Force Officer Numbers Percentage with more than 22 years service.

Avon and Somerset  22.6%

Bedfordshire  20.1%

Cambs  20.9%

Cheshire  23.9%

City  28.6%

Cleveland  29.1%

Cumbria  22.1%

Derbyshire  26.3%

Devon and Cornwall  21.1%

Dorset no answer

Durham  28.9%

Dyfed Powys  25.4%

Essex  22.5%

Gloucestershire  23.7%

GMP  25.5%

Gwent  20.6%

Hampshire  17.1%

Herts  17.7%

Humberside  22.8%

Kent  21.2%

Lancs  25.0%

Leics  22.7%

Lincs  17.1%

Merseyside  25.7%

Met 20.5%

Norfolk  19.5%

North Wales  21.7%

Northumbria  24.7%

Northamptonshire  19.1%

North Yorks  25.5%

Nottinghamshire  26.1%

Staffs  27.1%

South Wales  25.9%

South Yorks  20.2%

Suffolk  24.8%

Sussex  18.2%

Surrey  12.0% (235 officers with more than 22 years service)

TVP  18.9%

Warks  24.0%

West Mercia  21.4%

West Mids  14.6%

West Yorks  18.1%

Wiltshire  22.3%

Total England and Wales  21.4%

‘Wasteful’ IT contracts ‘unacceptable in modern policing’

Police and crime commissioners need to take control of dormant Police ICT Company to improve “chaotic” system of buying IT.

The “gritty and unglamorous” reform of police IT is an absolute necessity to stop wasting money on chaotic contracts and wasting officer time with inadequate technology, the Home Secretary has said.

Theresa May (pictured) said the scale of “duplication and inefficiency” across police IT is “frankly unacceptable in the 21st century” and that transforming this crucial area is a necessity.

In a recent speech Mrs May called on police and crime commissioners (PCCs) to take on the dormant Police ICT Company, which was created in 2012. She said it is now ready to start operational trading and has the ability to “transform the way police buy and use technology”.

She said that when the coalition government came to power in 2010, forces were spending £1 billion annually on IT – which included 2,000 different IT systems across the 43 forces of England and Wales. A survey in 211/12 indicated that these systems were supported by 4,000 staff.

Currently, 36 separate contracts exist for command and control systems across forces in England and Wales as well as the British Transport Police.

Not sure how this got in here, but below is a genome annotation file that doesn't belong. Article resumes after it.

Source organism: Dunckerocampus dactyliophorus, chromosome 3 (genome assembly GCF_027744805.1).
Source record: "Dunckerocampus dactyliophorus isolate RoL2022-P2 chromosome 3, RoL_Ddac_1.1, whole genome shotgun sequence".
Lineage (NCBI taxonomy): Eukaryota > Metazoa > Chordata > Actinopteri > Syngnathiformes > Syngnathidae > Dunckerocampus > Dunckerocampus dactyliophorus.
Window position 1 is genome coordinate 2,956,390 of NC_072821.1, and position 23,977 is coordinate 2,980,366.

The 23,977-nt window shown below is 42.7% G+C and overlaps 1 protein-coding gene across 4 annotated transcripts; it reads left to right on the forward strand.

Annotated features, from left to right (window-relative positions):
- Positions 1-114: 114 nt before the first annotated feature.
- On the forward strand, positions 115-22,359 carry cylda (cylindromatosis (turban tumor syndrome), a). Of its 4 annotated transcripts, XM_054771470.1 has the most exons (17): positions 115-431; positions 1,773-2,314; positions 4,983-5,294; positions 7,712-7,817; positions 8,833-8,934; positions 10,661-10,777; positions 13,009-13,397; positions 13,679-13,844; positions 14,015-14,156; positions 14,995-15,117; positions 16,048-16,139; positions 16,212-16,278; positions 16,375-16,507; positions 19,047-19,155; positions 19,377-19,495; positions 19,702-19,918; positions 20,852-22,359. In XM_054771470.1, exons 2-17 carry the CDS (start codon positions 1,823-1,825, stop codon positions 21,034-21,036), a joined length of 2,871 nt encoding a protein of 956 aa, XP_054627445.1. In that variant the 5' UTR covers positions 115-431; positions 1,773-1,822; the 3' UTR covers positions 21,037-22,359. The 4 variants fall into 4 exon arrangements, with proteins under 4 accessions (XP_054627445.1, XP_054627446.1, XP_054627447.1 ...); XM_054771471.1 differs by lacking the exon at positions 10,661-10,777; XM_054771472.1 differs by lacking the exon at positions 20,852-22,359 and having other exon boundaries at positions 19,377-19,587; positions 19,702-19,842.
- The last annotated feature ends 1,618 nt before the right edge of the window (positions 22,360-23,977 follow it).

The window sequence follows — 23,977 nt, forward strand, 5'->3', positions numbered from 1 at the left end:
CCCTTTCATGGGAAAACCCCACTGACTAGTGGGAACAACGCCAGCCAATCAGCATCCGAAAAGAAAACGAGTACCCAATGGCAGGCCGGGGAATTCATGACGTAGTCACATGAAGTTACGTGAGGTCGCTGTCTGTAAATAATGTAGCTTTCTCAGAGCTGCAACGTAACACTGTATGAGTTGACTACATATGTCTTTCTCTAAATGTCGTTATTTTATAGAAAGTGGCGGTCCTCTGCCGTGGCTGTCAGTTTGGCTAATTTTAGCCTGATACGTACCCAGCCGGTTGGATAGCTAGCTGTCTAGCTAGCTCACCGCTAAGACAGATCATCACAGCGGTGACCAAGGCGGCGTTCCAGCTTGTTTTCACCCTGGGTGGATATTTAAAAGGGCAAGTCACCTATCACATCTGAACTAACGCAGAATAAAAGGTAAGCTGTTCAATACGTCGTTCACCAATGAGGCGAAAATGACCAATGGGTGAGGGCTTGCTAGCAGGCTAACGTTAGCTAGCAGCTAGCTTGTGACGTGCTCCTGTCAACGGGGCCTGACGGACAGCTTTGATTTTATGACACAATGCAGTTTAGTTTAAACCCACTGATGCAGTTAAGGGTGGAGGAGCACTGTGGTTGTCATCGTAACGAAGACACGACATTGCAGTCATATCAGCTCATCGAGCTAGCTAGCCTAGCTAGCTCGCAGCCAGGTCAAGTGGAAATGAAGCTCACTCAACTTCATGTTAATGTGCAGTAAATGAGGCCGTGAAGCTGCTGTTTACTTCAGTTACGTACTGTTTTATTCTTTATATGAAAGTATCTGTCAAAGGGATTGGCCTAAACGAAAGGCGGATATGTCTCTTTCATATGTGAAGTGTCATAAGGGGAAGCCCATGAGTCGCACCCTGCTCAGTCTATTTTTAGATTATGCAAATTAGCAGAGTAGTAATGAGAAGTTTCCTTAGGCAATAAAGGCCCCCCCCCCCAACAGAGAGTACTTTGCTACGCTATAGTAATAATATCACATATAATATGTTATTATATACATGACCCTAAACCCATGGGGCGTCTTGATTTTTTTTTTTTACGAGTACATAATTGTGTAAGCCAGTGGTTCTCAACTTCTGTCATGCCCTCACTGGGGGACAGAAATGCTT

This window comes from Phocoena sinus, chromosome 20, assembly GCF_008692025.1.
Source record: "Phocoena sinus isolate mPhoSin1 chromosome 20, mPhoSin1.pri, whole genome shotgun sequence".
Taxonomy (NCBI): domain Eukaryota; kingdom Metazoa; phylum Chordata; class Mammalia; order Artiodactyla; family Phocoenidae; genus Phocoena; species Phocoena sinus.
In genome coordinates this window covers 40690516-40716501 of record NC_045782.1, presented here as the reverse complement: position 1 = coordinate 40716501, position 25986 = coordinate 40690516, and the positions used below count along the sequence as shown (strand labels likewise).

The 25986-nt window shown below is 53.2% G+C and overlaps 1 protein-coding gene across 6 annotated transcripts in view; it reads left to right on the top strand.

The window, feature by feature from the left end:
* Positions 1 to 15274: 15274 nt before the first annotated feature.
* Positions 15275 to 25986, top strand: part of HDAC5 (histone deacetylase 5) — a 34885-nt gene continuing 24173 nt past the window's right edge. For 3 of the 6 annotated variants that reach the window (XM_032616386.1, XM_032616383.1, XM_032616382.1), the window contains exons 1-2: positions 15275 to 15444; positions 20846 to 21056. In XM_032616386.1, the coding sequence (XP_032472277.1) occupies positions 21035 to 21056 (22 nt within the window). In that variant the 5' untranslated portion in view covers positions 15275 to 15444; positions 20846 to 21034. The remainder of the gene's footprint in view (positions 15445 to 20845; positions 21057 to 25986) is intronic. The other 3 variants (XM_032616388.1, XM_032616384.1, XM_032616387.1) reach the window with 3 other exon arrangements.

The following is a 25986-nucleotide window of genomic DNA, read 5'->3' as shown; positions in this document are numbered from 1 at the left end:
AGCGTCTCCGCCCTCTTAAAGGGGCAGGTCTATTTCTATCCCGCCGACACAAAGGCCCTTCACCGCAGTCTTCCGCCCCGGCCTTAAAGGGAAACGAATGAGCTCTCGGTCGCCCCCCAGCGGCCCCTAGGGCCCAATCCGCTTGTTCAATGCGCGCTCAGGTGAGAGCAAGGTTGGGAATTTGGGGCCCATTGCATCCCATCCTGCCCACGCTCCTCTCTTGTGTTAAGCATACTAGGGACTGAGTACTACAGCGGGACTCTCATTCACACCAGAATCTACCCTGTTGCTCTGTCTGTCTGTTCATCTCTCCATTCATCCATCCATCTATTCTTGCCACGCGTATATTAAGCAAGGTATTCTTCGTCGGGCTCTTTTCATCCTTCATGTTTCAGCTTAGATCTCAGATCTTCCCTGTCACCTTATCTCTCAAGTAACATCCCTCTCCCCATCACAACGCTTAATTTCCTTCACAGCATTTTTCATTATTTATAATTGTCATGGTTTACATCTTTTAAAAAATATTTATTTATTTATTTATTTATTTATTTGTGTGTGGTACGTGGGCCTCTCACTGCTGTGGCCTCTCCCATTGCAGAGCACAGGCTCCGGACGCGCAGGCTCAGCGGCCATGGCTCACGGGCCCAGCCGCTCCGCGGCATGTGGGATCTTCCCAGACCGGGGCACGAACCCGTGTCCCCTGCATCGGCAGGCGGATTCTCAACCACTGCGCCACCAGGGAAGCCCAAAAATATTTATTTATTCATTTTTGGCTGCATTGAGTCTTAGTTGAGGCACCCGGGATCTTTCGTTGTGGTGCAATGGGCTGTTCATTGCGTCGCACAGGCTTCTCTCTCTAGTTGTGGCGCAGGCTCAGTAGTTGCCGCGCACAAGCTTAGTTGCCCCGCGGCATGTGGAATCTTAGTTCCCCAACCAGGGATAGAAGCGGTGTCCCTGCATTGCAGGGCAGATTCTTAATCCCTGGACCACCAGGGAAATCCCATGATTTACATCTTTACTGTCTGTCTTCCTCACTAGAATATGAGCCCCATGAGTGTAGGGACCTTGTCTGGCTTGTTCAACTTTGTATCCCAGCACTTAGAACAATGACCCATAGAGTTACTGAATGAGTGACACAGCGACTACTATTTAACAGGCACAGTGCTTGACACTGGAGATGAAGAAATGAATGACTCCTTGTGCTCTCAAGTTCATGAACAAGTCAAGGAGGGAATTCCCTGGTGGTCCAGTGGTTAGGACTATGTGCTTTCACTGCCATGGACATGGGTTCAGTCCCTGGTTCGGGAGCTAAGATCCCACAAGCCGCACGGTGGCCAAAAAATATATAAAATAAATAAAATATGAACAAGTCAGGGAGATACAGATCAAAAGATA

She said: “It is chaotic. It is extremely wasteful. And while the report also found that some forces are sharing contracts, and others have plans to, we know that by acting alone forces fail to get the economy of scale necessary to deliver value for money.

“The scale of duplication and inefficiency across the police IT landscape is frankly unacceptable in the 21st century. It is even more unacceptable at a time of austerity, when the public rightly expects police forces to deliver best value for every pound of taxpayer funding.

“I have said before that reform often requires gritty and unglamorous work. Police IT is one of those things, but reform has the potential to improve policing dramatically, and deliver the savings that we know will be necessary in the future.”

Whilst accepting that there is a role for the Home Office in managing the six national police systems, PCCs need to take responsibility for ensuring significantly better contract management and rationalisation of the IT estate and the market, Mrs May said.

“For too long police IT has lagged woefully behind the modern advances in technology that are available.

“We owe it not just to police officers to make technology work better, but to victims of crime, and the taxpaying public that your police forces serve.”

‘Haphazard’ approach

As previously reported, Her Majesty’s Inspectorate of Constabulary criticised the haphazard approach to IT procurement in their Core Business report in September.

Essex Police and Crime Commissioner Nick Alston, who is also chair of the Police IT Board, told PoliceOracle.com that delivering efficient and effective computer systems both nationally and locally has historically “eluded” several governments and law enforcement organisations such as the Police Information Technology Organisation and the National Policing Improvement Agency.

He said: “In some cases, the scale of the challenge was compounded by the former police authorities allowing police forces to invest in highly localised systems in a disparate way.

“PCCs bring a clearer focus to the challenge. We are here to ensure that police IT is as efficient and effective as it can be. In truth, it can’t be efficient when expensive and out-dated procurement contracts can be found across the country, and it can’t be effective when information often cannot be rapidly shared between police forces.

“The police national ICT company will create a much more commercially driven and efficient procurement process, working to identify and develop a range of products which can be purchased by a number of forces according to their specific local needs, but which have common agreed standards.

“Most crucial of these standards is the need for those systems to ‘speak with each other’, to enable rather than hinder the effective flow of information between police forces.”

From Police Oracle